Thanks to everyone for responses, information, and suggestions.
Thanks Chuck for the Campy catalog reference, and I look forward to reading it.
In practice the shifter does permit a range of techniques (part of its unique charm?). It does seem possible or even likely that people would have been motivated to figure out their own tricks or creative approaches. For example, creating chain slack with the shift lever sounds like an interesting maneuver, given that with the same hand, at the same time, you would want or need to be closing the QR lever slightly, whether to keep some drag on the wheel so it doesn't go too far forward, or to maintain the new axle position without sliding backwards again.
And shifting while climbing, which requires both backpedaling (to shift) and an immobile chain (to create slack) according to the official instructions, does seem like it would strongly inspire alternative approaches!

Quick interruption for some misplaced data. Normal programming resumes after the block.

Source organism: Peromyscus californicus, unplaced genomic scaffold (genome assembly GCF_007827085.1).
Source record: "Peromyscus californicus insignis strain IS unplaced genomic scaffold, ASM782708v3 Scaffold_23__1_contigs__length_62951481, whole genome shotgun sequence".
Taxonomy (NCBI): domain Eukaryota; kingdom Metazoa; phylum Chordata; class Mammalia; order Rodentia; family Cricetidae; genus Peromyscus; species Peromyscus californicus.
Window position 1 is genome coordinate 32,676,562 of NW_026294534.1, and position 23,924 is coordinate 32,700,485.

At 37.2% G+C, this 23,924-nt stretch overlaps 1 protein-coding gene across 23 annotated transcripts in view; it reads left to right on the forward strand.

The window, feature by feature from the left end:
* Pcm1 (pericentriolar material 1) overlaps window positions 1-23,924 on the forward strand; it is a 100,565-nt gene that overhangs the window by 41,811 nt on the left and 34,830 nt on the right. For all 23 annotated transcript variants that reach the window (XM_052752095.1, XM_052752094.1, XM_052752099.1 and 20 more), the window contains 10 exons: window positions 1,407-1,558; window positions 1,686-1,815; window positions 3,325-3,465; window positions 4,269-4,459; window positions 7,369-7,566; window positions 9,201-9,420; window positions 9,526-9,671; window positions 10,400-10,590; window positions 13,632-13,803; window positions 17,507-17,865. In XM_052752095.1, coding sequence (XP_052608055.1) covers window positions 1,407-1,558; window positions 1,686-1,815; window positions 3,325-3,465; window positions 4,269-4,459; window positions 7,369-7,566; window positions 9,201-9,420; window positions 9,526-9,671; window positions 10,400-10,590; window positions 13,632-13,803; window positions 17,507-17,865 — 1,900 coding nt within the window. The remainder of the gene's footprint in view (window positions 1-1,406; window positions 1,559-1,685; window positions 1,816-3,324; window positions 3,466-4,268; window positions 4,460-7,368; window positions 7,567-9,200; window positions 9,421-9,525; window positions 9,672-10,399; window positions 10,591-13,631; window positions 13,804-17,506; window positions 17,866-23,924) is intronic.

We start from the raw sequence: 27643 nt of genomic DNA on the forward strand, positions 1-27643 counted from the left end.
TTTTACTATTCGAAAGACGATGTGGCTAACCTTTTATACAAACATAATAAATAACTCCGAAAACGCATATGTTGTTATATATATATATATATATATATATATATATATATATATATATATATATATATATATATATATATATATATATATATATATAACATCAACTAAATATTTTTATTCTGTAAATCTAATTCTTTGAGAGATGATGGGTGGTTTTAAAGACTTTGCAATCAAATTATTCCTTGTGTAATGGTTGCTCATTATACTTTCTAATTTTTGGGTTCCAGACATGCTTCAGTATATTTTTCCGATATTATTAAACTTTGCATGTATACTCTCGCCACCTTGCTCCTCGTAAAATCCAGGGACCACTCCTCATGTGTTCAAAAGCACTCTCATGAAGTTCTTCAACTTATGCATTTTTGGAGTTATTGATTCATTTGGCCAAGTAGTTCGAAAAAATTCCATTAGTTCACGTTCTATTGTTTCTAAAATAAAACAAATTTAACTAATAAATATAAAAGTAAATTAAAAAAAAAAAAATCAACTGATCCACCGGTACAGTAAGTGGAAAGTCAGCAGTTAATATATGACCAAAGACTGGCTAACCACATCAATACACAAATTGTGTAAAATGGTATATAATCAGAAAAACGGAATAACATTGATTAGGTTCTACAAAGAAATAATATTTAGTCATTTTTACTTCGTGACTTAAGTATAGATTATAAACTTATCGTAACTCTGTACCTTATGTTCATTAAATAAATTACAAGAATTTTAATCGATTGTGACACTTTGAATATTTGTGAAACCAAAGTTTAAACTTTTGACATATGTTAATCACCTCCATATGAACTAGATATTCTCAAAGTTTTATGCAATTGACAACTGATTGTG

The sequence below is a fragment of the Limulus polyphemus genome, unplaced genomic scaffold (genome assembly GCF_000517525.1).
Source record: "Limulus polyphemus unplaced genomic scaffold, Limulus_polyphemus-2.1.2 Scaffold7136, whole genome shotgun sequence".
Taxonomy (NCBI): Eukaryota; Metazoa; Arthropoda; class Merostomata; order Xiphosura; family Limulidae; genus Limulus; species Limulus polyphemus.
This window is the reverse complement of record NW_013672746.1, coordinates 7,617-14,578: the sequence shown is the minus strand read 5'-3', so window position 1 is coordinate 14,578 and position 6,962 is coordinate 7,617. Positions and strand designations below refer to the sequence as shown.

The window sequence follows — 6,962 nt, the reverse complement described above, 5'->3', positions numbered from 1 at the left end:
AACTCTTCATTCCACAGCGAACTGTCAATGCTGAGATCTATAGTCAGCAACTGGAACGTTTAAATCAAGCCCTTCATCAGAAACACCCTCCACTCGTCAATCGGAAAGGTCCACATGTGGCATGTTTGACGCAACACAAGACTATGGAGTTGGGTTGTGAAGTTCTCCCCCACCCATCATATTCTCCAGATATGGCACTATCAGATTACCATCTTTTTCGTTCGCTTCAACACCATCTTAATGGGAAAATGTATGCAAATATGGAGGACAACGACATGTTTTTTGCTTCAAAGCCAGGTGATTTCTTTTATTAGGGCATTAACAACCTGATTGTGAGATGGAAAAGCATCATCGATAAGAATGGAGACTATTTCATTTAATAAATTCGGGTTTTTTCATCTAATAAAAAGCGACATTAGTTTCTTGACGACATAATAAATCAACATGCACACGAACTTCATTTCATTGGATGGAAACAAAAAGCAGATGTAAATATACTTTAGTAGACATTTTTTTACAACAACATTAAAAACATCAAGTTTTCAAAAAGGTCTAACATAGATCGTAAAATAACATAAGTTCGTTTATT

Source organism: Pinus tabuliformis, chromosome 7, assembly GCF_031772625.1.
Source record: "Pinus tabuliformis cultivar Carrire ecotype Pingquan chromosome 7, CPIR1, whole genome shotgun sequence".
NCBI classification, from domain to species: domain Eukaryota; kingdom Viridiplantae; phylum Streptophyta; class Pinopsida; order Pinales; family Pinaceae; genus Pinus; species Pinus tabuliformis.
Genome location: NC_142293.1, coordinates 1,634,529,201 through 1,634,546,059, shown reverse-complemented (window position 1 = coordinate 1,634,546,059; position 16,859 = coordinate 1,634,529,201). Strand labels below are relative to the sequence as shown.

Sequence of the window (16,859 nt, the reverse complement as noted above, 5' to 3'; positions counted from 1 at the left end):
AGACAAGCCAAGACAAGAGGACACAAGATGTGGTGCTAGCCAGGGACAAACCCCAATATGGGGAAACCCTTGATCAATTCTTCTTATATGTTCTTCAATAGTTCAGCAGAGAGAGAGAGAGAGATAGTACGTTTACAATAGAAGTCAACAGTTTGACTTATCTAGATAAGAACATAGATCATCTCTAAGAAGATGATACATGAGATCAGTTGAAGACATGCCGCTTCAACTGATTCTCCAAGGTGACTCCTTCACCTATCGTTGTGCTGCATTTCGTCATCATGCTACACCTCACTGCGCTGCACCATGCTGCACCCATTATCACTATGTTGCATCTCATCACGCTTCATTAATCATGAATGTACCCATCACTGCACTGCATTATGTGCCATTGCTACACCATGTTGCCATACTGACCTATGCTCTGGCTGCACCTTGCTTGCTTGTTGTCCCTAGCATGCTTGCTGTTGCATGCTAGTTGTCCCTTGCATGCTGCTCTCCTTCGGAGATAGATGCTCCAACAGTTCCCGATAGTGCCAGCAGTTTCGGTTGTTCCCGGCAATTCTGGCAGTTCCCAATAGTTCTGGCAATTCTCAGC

It sounds like from what you write Steven that your experienced friend didn't teach you the official method for creating chain slack (shifter pushing laterally on immobile chain).
I'd like to know what method Bartali actually used to shift--did he use the official method or his own?
In the campy catalog picture of Bartali climbing and shifting, the only thing that's clear is that his right hand is next to the levers, with fingers flat and fully extended. This seems like a common sense way, as you put your hand down to shift, to avoid missing the levers and putting fingers or knuckles into the spokes!